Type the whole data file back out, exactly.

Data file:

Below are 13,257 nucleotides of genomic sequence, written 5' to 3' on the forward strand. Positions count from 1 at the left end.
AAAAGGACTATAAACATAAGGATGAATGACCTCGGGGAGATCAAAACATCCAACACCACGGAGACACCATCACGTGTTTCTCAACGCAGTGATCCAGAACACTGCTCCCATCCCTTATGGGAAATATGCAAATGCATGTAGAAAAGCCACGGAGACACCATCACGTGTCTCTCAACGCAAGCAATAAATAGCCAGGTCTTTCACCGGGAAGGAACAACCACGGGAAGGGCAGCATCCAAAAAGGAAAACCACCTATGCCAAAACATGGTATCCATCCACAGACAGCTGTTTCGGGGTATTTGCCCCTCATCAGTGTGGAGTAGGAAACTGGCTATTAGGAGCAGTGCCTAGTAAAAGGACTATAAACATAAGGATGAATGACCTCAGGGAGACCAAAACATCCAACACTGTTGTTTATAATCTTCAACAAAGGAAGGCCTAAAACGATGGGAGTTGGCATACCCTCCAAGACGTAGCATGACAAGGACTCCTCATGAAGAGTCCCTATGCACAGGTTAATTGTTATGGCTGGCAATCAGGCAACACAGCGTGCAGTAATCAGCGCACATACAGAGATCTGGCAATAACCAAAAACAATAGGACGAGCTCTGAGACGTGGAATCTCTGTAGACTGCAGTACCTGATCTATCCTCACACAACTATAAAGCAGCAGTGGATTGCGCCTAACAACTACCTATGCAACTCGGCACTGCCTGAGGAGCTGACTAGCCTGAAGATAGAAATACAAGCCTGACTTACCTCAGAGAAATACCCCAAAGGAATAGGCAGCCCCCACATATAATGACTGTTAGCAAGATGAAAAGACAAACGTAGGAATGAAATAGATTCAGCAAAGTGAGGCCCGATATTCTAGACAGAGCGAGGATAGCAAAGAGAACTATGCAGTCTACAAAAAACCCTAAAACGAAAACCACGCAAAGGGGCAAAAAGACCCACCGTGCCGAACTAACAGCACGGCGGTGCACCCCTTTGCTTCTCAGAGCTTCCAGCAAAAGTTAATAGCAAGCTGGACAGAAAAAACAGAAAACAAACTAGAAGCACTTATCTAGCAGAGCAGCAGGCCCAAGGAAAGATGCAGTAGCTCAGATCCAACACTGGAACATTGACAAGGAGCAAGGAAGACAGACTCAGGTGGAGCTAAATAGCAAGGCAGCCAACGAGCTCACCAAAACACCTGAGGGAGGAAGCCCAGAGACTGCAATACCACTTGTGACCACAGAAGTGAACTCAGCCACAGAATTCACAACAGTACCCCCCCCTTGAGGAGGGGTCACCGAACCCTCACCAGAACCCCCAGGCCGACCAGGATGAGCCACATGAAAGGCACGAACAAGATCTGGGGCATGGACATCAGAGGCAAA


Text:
Below are 13,257 nucleotides of genomic sequence, written 5' to 3' on the forward strand. Positions count from 1 at the left end.
AAAAGGACTATAAACATAAGGATGAATGACCTCGGGGAGATCAAAACATCCAACACCACGGAGACACCATCACGTGTTTCTCAACGCAGTGATCCAGAACACTGCTCCCATCCCTTATGGGAAATATGCAAATGCATGTAGAAAAGCCACGGAGACACCATCACGTGTCTCTCAACGCAAGCAATAAATAGCCAGGTCTTTCACCGGGAAGGAACAACCACGGGAAGGGCAGCATCCAAAAAGGAAAACCACCTATGCCAAAACATGGTATCCATCCACAGACAGCTGTTTCGGGGTATTTGCCCCTCATCAGTGTGGAGTAGGAAACTGGCTATTAGGAGCAGTGCCTAGTAAAAGGACTATAAACATAAGGATGAATGACCTCAGGGAGACCAAAACATCCAACACTGTTGTTTATAATCTTCAACAAAGGAAGGCCTAAAACGATGGGAGTTGGCATACCCTCCAAGACGTAGCATGACAAGGACTCCTCATGAAGAGTCCCTATGCACAGGTTAATTGTTATGGCTGGCAATCAGGCAACACAGCGTGCAGTAATCAGCGCACATACAGAGATCTGGCAATAACCAAAAACAATAGGACGAGCTCTGAGACGTGGAATCTCTGTAGACTGCAGTACCTGATCTATCCTCACACAACTATAAAGCAGCAGTGGATTGCGCCTAACAACTACCTATGCAACTCGGCACTGCCTGAGGAGCTGACTAGCCTGAAGATAGAAATACAAGCCTGACTTACCTCAGAGAAATACCCCAAAGGAATAGGCAGCCCCCACATATAATGACTGTTAGCAAGATGAAAAGACAAACGTAGGAATGAAATAGATTCAGCAAAGTGAGGCCCGATATTCTAGACAGAGCGAGGATAGCAAAGAGAACTATGCAGTCTACAAAAAACCCTAAAACGAAAACCACGCAAAGGGGCAAAAAGACCCACCGTGCCGAACTAACAGCACGGCGGTGCACCCCTTTGCTTCTCAGAGCTTCCAGCAAAAGTTAATAGCAAGCTGGACAGAAAAAACAGAAAACAAACTAGAAGCACTTATCTAGCAGAGCAGCAGGCCCAAGGAAAGATGCAGTAGCTCAGATCCAACACTGGAACATTGACAAGGAGCAAGGAAGACAGACTCAGGTGGAGCTAAATAGCAAGGCAGCCAACGAGCTCACCAAAACACCTGAGGGAGGAAGCCCAGAGACTGCAATACCACTTGTGACCACAGAAGTGAACTCAGCCACAGAATTCACAACAGTACCCCCCCCTTGAGGAGGGGTCACCGAACCCTCACCAGAACCCCCAGGCCGACCAGGATGAGCCACATGAAAGGCACGAACAAGATCTGGGGCATGGACATCAGAGGCAAA